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China kicks off its first carbon dioxide detection satellite ‘TanSat’ today

China kicks off its first carbon dioxide detection satellite 'TanSat' today

In order to detect and monitor the emission and impact of carbon dioxide, China, has successfully launch its first minisatellite to space. Today, on 22nd December 2016, China’s first-of-its-kind global carbon dioxide detection and monitoring space probe took off from the ground-based launcher in order to understand the changes in climatic patterns. The satellite named as “TanSat” was placed into orbit by ‘Long March-2D’ missile today, at 15:22 UTC. The launch took place at Jiuquan Satellite Launch Centre, located in Northwest China’s Gobi Desert on the early morning of Thursday.

As per the reports of the State-run Xinhua News, after the US and Japan, China is the third country to detect and supervise the emission of greenhouse gasses through its own-operated satellite. The satellite TanSat was transmitted into an orbit of sun-synchronous which is located around 700 kilometers above the earth. Weighing 620 kg (1,370 lbs), the satellite is intended to endorse the Paris climate change protocol and will monitor if the nations are following the rules or not.

TanSat has been put on the orbit on a three-year mission. In these three years, the satellite will methodically scrutinize the intensity and level of carbon dioxide in every 16 days, precise to at least 4 parts per million, reports Xinhua. The new satellite will allow China to get hold of the first-hand data about CO2 emissions and contribute to the ongoing global climate change research.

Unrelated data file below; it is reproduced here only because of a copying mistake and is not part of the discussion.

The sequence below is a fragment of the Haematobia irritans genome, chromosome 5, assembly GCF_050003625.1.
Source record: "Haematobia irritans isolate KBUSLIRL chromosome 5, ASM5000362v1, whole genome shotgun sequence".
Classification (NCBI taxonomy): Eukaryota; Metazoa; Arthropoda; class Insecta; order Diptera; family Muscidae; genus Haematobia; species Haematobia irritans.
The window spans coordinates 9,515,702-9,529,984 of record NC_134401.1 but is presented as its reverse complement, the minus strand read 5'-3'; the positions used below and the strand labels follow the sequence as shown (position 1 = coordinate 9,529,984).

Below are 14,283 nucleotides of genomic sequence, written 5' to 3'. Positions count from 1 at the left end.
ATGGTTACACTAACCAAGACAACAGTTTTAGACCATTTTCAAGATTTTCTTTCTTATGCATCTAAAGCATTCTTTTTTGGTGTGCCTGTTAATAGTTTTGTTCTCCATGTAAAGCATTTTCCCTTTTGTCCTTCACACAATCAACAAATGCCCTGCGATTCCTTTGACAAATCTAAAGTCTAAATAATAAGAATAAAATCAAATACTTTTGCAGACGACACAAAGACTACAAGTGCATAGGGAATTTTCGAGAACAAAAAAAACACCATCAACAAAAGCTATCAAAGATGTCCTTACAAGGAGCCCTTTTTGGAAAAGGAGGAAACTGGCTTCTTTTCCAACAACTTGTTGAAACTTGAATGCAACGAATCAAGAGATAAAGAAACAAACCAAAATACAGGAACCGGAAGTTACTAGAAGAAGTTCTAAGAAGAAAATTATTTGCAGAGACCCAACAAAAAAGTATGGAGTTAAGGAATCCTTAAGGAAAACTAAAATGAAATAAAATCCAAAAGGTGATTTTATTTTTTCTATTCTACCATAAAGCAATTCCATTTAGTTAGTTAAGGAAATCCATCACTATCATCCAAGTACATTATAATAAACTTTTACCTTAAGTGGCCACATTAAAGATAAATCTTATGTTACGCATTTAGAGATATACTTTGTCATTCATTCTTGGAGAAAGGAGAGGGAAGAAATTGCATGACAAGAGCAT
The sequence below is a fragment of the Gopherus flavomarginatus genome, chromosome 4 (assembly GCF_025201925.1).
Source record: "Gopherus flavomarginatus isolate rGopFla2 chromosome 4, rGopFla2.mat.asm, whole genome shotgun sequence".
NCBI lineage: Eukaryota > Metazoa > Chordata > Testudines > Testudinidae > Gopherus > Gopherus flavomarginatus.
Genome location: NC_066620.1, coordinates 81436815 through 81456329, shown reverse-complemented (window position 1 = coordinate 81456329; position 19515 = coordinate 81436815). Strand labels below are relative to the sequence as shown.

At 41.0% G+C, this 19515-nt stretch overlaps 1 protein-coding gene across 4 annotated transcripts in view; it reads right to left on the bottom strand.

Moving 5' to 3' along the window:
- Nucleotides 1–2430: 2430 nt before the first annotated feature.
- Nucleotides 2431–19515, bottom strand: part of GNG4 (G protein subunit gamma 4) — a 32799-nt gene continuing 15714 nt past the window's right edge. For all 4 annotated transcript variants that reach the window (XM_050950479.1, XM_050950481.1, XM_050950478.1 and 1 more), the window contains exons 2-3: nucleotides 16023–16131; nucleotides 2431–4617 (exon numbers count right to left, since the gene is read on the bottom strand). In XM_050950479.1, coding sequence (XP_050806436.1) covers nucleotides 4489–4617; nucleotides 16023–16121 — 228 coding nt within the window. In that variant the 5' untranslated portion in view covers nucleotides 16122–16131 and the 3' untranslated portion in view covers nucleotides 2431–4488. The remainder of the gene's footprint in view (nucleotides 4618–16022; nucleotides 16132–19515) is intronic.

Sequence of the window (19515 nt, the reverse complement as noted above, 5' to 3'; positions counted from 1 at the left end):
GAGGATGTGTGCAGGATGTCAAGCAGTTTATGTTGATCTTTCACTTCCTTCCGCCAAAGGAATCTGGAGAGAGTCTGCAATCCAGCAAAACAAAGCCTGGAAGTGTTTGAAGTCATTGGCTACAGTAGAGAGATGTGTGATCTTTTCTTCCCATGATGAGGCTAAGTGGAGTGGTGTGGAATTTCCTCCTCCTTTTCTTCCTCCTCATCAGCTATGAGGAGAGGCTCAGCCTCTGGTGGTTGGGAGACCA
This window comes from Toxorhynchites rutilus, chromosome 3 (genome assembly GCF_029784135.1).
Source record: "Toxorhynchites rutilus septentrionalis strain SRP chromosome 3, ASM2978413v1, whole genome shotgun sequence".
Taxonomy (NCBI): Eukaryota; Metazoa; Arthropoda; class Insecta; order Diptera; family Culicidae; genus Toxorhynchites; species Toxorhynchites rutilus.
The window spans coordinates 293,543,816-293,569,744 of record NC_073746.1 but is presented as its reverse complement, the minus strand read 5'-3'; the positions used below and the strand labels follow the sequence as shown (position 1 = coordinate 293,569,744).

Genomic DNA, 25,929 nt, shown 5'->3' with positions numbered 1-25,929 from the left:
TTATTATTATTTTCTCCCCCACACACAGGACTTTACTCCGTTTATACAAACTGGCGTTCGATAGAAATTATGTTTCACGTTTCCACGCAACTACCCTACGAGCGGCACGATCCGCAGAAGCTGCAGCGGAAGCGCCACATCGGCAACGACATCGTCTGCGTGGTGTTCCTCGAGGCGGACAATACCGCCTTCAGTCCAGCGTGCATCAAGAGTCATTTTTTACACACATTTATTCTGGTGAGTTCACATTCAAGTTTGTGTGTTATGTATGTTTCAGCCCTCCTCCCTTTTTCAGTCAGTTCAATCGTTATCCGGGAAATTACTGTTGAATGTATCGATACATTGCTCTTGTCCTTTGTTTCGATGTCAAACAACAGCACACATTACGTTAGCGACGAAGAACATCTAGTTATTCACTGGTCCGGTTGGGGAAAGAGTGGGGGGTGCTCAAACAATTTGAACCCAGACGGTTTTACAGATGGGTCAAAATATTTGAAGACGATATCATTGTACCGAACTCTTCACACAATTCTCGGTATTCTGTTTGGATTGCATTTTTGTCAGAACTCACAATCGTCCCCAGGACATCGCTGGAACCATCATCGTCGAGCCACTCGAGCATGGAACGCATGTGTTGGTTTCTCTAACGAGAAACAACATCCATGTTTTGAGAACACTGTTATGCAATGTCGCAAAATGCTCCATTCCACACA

The satellite will keep an eye on the application, allocation and stream of the major greenhouse gas- the carbon dioxide (CO2) in the atmosphere. It will help the Chinese Scientists to understand the climatic patterns, the reasons behind its abnormal changes, and will present independent data to the researchers, said Yin Zengshan, chief designer of TanSat at the Chinese Academy of Sciences (CAS) microsatellite research institute.

Today’s launch is the 243rd space mission of the Long March series rockets. Along with TanSat, the missile also transmitted a high-resolution micro-nano rocket and two spectrum micro-nano satellites which will be employed for studying and monitoring the agricultural and forestry activities.

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Ron Miller

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